In my last blog, I discussed some of the challenges for a DIY asset inventory platform leveraging a CMDB. This time around, I’m discussing the “buy” side of the argument.
The first and foremost consideration for buying a cybersecurity asset management platform should be time to value. We often overlook this seemingly simple concept, but how frequently do we see projects that take 12 to 18 months to get off the ground post-purchase?
Time to value (TTV) is similar to return on investment (ROI), which measures the financial return of an investment. However, TTV is instead related to the effectiveness of an investment. For an asset inventory and management tool, effectiveness boils down to mean time to inventory (MTTI). From start to finish, how quickly can an organization obtain and rationalize an asset inventory to inform, improve and/or complete internal processes and workflows?
What Factors Impact MTTI?
Using our ubiquitous definition of an asset inventory (complete, contextual, credible, always up-to-date, and unique) we can start to carve up MTTI into smaller segments of time-based functions that make up MTTI in the aggregate.
Below are a few key areas to consider.
Preparation & Planning
How much time and effort will be spent in the design and architectural phase of the solution?
Network-centric tools typically require the deployment of sensors spread throughout the network. Planning for correct placement, network performance and impact, architecture changes, and more can be a time-consuming task that requires input from various cross-functional teams.
Additionally, network devices can and do fail and therefore planning for backups, redundancy, minimization of impact of failure and replacement strategies are all additional areas to contemplate.
Agent-based tools usually require performance and impact testing of the agent on the various standard images of the company.
Additionally, an exercise should be conducted to identify all the servers and workstations that will be in scope for the agent deployment. Particular attention must be paid to how to find and reach and when to deploy to remote mobile devices and virtual machines.
Scanning tools may require deployments of endpoint agents and/or network scan engines. Therefore, typical network-centric and agent-based tool considerations as listed above must be carefully analyzed.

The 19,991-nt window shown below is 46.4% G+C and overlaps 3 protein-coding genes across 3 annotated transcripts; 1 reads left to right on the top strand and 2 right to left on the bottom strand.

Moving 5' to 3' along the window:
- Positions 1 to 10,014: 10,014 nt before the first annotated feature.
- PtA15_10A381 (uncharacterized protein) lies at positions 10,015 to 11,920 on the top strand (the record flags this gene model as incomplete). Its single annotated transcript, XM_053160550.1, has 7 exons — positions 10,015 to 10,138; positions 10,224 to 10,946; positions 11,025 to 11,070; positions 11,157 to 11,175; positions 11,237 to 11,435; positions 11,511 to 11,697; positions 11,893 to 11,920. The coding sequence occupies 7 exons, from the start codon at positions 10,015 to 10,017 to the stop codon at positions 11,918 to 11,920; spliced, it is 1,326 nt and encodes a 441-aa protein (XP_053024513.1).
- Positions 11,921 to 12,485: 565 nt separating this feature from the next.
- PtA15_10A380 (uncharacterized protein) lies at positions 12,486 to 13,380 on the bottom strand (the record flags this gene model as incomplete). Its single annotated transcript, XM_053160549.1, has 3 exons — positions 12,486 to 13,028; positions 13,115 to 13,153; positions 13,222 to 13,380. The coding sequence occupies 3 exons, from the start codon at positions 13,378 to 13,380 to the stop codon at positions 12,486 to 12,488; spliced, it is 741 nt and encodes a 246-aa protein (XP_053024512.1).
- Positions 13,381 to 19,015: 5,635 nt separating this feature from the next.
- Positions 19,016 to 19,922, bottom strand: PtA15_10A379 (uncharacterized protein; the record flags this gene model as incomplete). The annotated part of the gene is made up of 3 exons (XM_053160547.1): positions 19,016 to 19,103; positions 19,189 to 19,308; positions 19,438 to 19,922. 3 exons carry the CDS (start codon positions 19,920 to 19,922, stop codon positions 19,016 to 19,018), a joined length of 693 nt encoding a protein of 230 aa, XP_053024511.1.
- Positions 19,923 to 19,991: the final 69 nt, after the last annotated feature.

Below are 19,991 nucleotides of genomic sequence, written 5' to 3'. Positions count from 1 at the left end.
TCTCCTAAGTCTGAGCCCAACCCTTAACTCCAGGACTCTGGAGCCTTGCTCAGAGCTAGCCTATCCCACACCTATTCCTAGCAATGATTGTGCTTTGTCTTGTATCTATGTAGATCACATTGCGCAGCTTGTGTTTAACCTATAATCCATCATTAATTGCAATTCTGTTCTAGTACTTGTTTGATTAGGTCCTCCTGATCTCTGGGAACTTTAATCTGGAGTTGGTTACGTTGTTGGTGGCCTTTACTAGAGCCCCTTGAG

Different systems are likely to need different types of scans. So time and thought must be given to what those various conditions are and how to properly rollout, configure, and schedule the scans. No one wants to knock systems offline with the wrong type of scan at the wrong time!
How long does it take to fully deploy the technology to obtain the complete inventory?
Network-centric asset discovery tool rollout may take months — or even years, depending on the size and complexity of the network.
The introduction of network listening devices may be invasive. It often requires network configuration changes or upgrades (taps or span port configurations). It can impact network uptime, can cause performance degradation if done incorrectly, and should be completed during agreed maintenance windows.
Additional network changes are usually needed to accommodate remote sensor management including out-of-band reachability, backup and restore, device health monitoring, etc.
Agent-based tools can take months to fully deploy, depending on the chosen solution. Finding every single system that requires an agent can lead to a whack-a-mole situation, requiring continuous monitoring for new systems missing the current agent and then scheduling the agent package delivery. Because the deployment may take some time, the deployment team must consider how to maintain agent version control throughout.
Scanning-based tools can take significant time to reach near complete deployment. As mentioned earlier, scanning tools may be agent-based, network scan engine-based, or a combination of the two. This results in the same complexities found with other tooling methodologies.